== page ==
There are many sets of patient outcomes that could be used as benchmarks to assess good usability and clinical design measures. Primary resident outcomes in long term care as measured by Quality Measures for nursing homes are found in publicly available Minimum Data Set information known as Nursing Home Compare6. Nursing Home Compare is a dataset that can be downloaded and/or searched by anyone in the world who wants information about US nursing homes. Facilities that care for higher-risk residents will typically have higher Quality Measures; likewise, facilities that care for lower-risk residents will have opportunities for lower Quality Measures. Risk adjustments make the results in the dataset comparable between facilities by reflecting the quality of care provided rather than differences in resident populations7. Few links have been made between the use of these Quality Measures and use of IT in nursing homes. No links have been made between the use of nursing home Quality Measures and clinical design and usability goals.

In long term care, prior research has been conducted in Missouri nursing homes demonstrating that Quality Measures are significantly correlated with greater IT sophistication8. IT sophistication was defined as the types of IT used, extent of use, and degree of integration. Quality Measures that are significantly correlated with nursing home IT sophistication included residents’ with declining activities of daily living and residents experiencing increased incontinence. As IT sophistication increased, residents experiencing decline in daily living activities increased, which might indicate that nursing home staff using IT documentation systems had more complete records of resident activities and so detected more episodes of decline. In contrast, increasing IT sophistication in Clinical Support processes, that include computerized laboratory results reporting, were associated with improved incontinence Quality Measures. Clinical Support IT systems reduce incontinent episodes by fostering earlier communication and treatment for residents with urinary tract infections.

Even though these outcomes are encouraging, there is no real connection between what makes the IT more valuable from the viewpoint of patient outcomes and good clinical design and usability.  More than likely some clinical design and usability features of these technologies were critical to their success.  For example, one of the nursing homes, in the study described, had high levels of IT sophistication use and IT administrators had implemented interactive features that caused computer screens to change colors from grey to pink when activities of daily living tasks, like turning and repositioning, were documented electronically by nurse assistants.  These color changes made it easier for nurses to track what activities of daily living were completed by nurse assistants on a consistent and timely basis9.  However, nurse assistants did not always view these changes as positive, because their work was under the watchful eye of their peer.  Furthermore, nurse assistants in nursing homes have never documented their information in a permanent medical record before, so the scope of their work was changing as the electronic health record was implemented. Ongoing training and communication of all staff played an important role in decreased resistance to use of the information system. Certainly, these clinical design and usability issues could facilitate changes in patient outcomes, thus quality measures.  It is critical that connections between clinical design and usability and patient outcomes be explored to maximize the opportunities and benefits of these systems for end users and patients.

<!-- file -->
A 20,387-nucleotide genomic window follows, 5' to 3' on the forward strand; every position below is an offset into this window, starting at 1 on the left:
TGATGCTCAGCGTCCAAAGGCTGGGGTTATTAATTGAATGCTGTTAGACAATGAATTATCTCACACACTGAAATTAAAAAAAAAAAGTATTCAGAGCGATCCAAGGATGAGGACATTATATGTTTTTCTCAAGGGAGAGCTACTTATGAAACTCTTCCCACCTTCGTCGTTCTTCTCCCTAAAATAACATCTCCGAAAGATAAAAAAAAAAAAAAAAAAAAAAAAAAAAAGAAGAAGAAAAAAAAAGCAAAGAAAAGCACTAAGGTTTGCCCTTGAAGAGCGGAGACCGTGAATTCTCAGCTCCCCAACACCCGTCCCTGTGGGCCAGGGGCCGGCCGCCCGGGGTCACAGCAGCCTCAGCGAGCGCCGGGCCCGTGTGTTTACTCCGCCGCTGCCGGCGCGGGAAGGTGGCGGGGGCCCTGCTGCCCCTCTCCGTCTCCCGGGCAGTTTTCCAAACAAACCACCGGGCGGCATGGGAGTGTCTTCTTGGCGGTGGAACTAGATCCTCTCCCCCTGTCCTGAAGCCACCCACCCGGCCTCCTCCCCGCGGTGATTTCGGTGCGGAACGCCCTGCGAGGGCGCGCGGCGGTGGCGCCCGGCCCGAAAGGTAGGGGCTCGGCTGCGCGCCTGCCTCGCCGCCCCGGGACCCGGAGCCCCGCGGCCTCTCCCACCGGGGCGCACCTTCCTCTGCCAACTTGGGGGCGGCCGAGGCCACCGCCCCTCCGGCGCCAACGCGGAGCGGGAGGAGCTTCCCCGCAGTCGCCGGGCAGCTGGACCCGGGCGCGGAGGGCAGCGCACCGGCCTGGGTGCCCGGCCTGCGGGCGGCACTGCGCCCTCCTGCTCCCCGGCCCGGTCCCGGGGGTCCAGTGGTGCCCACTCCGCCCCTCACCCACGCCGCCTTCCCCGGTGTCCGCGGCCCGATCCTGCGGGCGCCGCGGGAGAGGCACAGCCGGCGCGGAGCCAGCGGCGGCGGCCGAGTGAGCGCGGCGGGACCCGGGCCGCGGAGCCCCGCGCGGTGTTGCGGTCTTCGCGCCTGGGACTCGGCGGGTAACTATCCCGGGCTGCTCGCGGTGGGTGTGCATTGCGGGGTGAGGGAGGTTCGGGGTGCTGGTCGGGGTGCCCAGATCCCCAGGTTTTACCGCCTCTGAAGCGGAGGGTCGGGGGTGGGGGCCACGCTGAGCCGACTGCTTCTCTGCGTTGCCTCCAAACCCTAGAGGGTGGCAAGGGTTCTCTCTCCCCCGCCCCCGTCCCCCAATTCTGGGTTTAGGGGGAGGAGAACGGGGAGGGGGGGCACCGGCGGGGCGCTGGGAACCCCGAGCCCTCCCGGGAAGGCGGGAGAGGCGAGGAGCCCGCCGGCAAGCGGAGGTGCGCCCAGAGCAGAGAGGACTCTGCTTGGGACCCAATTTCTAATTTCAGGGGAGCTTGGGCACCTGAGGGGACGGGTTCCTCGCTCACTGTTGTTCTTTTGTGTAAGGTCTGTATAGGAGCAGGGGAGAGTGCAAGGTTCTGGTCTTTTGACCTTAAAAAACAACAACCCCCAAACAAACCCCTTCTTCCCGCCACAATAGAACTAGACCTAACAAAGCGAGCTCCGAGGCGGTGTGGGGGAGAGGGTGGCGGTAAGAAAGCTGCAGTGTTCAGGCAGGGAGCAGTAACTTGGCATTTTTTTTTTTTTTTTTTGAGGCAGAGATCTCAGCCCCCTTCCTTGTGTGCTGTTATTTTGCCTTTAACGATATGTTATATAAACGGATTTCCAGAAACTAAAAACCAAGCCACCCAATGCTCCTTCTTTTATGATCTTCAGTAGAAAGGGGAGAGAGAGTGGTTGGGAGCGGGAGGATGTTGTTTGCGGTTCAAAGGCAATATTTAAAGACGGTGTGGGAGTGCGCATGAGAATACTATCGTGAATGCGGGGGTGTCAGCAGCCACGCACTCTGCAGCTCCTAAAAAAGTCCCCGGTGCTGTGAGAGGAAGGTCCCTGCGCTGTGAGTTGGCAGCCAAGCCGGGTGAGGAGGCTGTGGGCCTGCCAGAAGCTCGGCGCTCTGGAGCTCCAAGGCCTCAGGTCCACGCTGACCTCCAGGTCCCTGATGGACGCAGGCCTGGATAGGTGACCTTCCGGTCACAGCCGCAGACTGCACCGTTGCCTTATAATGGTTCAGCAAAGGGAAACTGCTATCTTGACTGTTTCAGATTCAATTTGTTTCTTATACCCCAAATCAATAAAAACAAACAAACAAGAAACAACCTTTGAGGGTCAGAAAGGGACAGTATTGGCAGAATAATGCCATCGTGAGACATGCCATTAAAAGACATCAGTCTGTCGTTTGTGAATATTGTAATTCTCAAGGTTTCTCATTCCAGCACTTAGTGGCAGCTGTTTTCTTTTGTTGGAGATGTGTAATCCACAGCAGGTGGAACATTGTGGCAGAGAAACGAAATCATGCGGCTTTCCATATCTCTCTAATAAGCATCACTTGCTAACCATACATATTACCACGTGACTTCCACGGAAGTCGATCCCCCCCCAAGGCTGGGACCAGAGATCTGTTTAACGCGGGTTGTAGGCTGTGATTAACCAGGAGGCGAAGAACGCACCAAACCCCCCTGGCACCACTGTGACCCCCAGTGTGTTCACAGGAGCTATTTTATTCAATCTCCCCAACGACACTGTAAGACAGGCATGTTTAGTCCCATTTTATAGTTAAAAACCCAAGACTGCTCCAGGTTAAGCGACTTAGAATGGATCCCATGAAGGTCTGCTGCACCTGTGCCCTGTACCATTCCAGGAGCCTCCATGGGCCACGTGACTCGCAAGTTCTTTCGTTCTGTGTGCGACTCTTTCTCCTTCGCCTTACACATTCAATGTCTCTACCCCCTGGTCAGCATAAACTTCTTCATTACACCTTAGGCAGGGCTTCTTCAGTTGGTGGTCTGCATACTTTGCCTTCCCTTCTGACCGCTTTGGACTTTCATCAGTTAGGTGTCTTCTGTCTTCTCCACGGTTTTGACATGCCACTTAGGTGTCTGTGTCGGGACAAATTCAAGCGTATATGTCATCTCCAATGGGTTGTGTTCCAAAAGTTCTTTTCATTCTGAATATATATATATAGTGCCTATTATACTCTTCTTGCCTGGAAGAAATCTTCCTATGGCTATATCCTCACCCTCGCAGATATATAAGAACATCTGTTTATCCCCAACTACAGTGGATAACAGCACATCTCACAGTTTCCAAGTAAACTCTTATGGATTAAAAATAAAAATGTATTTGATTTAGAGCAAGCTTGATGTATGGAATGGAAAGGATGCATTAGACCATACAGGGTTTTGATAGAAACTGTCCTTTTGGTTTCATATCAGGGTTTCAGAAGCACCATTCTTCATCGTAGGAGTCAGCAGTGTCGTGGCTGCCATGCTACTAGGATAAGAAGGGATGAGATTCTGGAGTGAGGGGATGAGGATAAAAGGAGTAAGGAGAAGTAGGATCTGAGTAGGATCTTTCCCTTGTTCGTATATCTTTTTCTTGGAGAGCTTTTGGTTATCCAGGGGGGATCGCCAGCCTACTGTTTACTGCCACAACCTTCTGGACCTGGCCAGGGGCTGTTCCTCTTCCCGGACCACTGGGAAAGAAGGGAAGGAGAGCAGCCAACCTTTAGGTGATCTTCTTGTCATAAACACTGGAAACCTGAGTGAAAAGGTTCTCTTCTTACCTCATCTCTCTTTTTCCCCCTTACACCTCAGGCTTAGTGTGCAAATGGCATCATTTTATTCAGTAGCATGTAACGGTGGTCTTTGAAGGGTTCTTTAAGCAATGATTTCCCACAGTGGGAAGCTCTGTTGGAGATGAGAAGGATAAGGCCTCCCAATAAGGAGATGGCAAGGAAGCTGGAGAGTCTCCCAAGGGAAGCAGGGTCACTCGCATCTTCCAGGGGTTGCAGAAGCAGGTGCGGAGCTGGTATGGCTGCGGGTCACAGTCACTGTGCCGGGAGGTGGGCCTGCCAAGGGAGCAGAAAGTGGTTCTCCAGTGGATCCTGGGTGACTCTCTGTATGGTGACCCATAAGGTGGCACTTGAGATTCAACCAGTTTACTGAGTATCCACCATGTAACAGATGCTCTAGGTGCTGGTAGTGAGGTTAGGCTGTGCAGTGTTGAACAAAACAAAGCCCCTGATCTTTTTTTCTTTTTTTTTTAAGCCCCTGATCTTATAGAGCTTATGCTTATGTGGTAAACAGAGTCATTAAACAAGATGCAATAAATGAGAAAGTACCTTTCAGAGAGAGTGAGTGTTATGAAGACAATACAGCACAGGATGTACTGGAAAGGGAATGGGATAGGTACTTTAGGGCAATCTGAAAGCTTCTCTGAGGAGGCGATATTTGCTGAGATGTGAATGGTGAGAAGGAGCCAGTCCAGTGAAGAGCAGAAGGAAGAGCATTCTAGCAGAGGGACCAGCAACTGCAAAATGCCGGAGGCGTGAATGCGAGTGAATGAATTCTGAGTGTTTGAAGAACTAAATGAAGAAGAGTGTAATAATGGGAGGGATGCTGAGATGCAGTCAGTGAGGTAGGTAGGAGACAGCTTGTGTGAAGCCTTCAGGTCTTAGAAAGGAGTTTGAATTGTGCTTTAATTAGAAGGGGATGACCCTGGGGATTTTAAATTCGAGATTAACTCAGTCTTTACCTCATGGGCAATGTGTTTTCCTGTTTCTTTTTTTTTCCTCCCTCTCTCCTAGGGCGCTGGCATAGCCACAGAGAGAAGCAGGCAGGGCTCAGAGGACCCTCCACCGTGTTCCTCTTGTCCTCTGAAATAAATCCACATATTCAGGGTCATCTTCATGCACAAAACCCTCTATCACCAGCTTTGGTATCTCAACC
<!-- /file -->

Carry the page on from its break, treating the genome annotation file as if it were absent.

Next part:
References

(1)    Leading Age CAST. Preparing for the Future: Developing Technology-Enabled Long-Term Services and Supports for a New Population of Older Adults. Washington DC: Centers for Aging Services Technologies; 2011.

(2)    Alexander GL, Staggers N. A systematic review on the designs of clinical technology: Findings and recommendations for future research. Advances in Nursing Science. 2009;32(3):252-279.

(3)    Staggers N, Rodney M, Alafaireet P, et al. Promoting Usability in Health Organizations: Initial Steps and Progress Toward a Healthcare Usability Maturity Model. Chicago, IL: HIMSS; 2011.

(4)    Stone E, Skubic M. Passive in-home measurement of stride to stride gait variability comparing vision and kinect sensing. Proceedings, EMBC 11; Boston, MA: IEEE Engineering in Medicine and Biology Society; 2011:6491-6494.

(5)    Alexander GL, Rantz MJ, Skubic M, et al. Evolution of an early illness warning system to monitor frail elders in independent living. Journal of Healthcare Engineering. 2011;2(2):259-286.

(6)    Centers for Medicare and Medicaid. Nursing Home Compare. http://www.medicare.gov. 2005 February 4. Query: does date belong here?  If so , should probably change format or use direct URL of page you used. Maybe this one [http://www.medicare.gov/NHCompare/Home.asp]

(7)    Medicare Quality Improvement Organization Program. Chapter 4: Risk Adjustment. NursingHome Quality Initiative: Quality Measures Resource Manual Version 5 0. 2008 October; http://www.qualitynet.org. Accessed January 22, 2011. Query: does date belong here?

(8)    Alexander GL, Madsen R. IT sophistication and quality measures in nursing homes. Journal of Gerontological Nursing. 2009;35(7):22-27.

(9)    Alexander GL, Madsen R. A case study in communication strategies used for pressure ulcer prevention in a nursing home with high IT sophistication. 11th International Congress on Nursing Informatics 2012. In press 2012.

 

Proofed by Paula Lane.